"Mabry has put together a stable of actors that make up easily the best ensemble I've seen this year." - Atlanta's Reel Fanatic Blog

"Mississippi Damned is a rare, exceptional film, one that covers enormous amounts of emotional territory and manages to impart sadness and hope in equal measures." - After Ellen

"It is the year's best film. Last year, I sat through all the nominees for Best Film for the Academy Awards and this independent film stands shoulder to shoulder with them. We can only hope that more people are able to view this film on a larger scale across country as it is a story which needs to be told." - The Rainbow Collective
Congratulations Tina!

Monday, November 15, 2010

Debunking the GOP's "tax cut=jobs" BS

The GOP's top priority is extending the Bush tax cut for the wealthiest 2% of Americans, because they argue that it will "create jobs." Here are a number of reasons this is horse shit.

#1 This tax cut has been in place for ten years. If it's such a job creator, why hasn't it been creating jobs all this time? Instead, we've seen thousands of jobs shipped overseas, record deficits, and a widening income gap between the rich and poor.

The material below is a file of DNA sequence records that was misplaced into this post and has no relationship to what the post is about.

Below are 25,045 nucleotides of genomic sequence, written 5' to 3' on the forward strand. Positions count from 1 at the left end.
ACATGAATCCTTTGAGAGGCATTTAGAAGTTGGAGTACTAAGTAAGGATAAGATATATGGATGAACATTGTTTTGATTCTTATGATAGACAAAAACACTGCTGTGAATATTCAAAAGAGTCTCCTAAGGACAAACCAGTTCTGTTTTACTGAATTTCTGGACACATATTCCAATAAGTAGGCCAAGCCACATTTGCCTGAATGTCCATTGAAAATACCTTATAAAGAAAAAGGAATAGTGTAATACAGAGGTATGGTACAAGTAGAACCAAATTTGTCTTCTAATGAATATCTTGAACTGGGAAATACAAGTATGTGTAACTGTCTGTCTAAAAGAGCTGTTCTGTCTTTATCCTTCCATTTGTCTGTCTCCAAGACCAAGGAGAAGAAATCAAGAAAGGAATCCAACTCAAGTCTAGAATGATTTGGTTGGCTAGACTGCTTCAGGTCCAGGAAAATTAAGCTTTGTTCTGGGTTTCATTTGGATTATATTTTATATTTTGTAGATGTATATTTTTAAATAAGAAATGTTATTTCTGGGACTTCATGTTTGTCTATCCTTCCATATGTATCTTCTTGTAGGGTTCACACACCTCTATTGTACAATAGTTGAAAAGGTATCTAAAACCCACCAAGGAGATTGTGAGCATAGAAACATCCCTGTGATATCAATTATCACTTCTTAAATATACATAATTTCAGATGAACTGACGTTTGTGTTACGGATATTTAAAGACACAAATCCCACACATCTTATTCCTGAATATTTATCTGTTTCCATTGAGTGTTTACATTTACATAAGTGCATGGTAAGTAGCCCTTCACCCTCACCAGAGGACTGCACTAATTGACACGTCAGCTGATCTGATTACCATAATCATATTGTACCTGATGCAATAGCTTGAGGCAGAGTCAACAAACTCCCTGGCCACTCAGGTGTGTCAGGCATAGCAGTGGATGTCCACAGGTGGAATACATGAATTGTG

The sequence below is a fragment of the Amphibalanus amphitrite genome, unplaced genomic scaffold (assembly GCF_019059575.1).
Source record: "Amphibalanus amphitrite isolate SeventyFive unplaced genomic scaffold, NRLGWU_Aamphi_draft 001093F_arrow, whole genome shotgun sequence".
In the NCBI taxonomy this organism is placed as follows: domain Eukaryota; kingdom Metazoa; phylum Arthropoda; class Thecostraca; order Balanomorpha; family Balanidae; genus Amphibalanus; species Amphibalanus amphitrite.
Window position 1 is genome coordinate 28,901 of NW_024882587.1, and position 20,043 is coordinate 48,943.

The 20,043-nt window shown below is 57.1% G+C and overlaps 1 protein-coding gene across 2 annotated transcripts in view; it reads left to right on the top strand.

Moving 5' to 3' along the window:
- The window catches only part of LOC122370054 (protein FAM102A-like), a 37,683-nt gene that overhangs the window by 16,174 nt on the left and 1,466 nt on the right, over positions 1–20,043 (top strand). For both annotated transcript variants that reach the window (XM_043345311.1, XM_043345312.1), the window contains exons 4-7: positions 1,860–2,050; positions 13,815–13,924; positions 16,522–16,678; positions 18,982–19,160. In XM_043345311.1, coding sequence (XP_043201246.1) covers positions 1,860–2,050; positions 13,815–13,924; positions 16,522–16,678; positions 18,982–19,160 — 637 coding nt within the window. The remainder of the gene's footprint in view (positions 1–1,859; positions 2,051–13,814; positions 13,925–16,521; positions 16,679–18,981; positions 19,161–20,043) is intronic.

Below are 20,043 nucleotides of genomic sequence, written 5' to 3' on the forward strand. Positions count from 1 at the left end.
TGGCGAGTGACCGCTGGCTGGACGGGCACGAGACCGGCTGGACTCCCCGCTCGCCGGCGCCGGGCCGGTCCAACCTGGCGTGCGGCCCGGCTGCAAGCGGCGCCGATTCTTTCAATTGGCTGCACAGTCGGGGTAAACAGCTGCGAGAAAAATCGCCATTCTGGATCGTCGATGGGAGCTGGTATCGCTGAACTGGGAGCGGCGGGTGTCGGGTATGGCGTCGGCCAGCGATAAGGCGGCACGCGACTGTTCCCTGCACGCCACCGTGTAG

#2 People go into business to make a profit, not create jobs. Jobs are created when production cannot keep up with demand.

#3 The argument assumes that the wealthy will use the extra income to create jobs, when there's just as much or more reason to believe they'd invest it, spend it, or do any number of things before "Creating a job."

#4 Most job creation by the super wealthy is in underpaid workers overseas, because of #2.

#5 It is middle class consumer spending that has the largest impact on job creation, not the income of the wealthy few. If you really want to kick start the economy, money would best go towards the middle class, who will spend it on things they need, and create higher demand. But in contrast to their passion for giving tax cuts to the rich, the GOP has consistently fought against benefits for the middle class, like extending unemployment benefits.

#6 The tax rate for income above $250,000 used to be 90%, and this was during the prosperous 1950s and 60s. It had no stifling impact on job creation.

The GOP's "tax cut=job creation" is a bullshit reason for them to pad the pockets of the super wealthy, even at a time when more revenue is needed to pay down record deficits, and America's position as a world power is slipping to China. Their agenda is transparently about protecting the wealthiest Americans, even at the cost of country's economic health.

Thursday, November 4, 2010

No, it was YOUR idea

You have to hand it to the GOP's marketing skills. After all, the party of the wealthy few has managed to convince millions of working class people to vote for them and against their own economic interests for years.